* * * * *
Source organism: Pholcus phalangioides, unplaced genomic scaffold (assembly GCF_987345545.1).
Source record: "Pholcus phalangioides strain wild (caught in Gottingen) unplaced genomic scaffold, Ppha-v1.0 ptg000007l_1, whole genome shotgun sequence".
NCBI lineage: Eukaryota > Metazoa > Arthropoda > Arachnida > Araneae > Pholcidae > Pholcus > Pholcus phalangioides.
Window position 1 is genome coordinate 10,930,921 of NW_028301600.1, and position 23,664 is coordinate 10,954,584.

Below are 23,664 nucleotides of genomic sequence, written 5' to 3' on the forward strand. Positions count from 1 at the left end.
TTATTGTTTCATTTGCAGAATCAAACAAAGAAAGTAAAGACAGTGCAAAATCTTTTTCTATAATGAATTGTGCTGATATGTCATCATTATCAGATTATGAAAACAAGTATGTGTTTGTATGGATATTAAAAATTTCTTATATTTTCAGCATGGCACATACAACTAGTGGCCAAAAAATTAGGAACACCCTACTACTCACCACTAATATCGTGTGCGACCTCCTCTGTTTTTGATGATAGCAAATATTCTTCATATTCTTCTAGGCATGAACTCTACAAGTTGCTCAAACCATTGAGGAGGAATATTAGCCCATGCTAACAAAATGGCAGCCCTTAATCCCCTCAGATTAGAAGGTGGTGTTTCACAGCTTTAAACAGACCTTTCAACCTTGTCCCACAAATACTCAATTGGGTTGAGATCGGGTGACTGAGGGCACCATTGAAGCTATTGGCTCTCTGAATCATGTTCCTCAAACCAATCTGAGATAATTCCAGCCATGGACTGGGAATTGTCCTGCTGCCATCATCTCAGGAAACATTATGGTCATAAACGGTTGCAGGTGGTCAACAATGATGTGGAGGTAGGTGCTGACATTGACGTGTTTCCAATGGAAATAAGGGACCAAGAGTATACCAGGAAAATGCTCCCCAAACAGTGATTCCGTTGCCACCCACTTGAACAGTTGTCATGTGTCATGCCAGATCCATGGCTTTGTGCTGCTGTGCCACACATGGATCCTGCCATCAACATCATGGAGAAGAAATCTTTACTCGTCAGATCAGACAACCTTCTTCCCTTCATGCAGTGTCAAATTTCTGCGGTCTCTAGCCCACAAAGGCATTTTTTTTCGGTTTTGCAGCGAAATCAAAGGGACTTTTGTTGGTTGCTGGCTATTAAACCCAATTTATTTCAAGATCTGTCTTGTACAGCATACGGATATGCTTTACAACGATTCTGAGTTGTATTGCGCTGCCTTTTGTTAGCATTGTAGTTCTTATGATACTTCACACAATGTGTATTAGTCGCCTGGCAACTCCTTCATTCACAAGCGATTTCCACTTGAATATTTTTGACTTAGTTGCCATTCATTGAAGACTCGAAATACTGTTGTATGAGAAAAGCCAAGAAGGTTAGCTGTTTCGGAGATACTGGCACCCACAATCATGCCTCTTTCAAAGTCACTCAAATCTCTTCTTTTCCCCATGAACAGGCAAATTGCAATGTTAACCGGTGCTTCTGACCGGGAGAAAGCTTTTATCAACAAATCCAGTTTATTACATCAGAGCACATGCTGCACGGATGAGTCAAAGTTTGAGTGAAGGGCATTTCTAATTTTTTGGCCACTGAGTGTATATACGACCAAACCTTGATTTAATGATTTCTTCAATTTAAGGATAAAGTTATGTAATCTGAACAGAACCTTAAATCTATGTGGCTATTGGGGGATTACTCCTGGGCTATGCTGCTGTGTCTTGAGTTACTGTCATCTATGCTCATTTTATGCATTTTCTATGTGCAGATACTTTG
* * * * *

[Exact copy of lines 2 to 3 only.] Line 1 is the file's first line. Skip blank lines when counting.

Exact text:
Source record: "Pholcus phalangioides strain wild (caught in Gottingen) unplaced genomic scaffold, Ppha-v1.0 ptg000007l_1, whole genome shotgun sequence".
NCBI lineage: Eukaryota > Metazoa > Arthropoda > Arachnida > Araneae > Pholcidae > Pholcus > Pholcus phalangioides.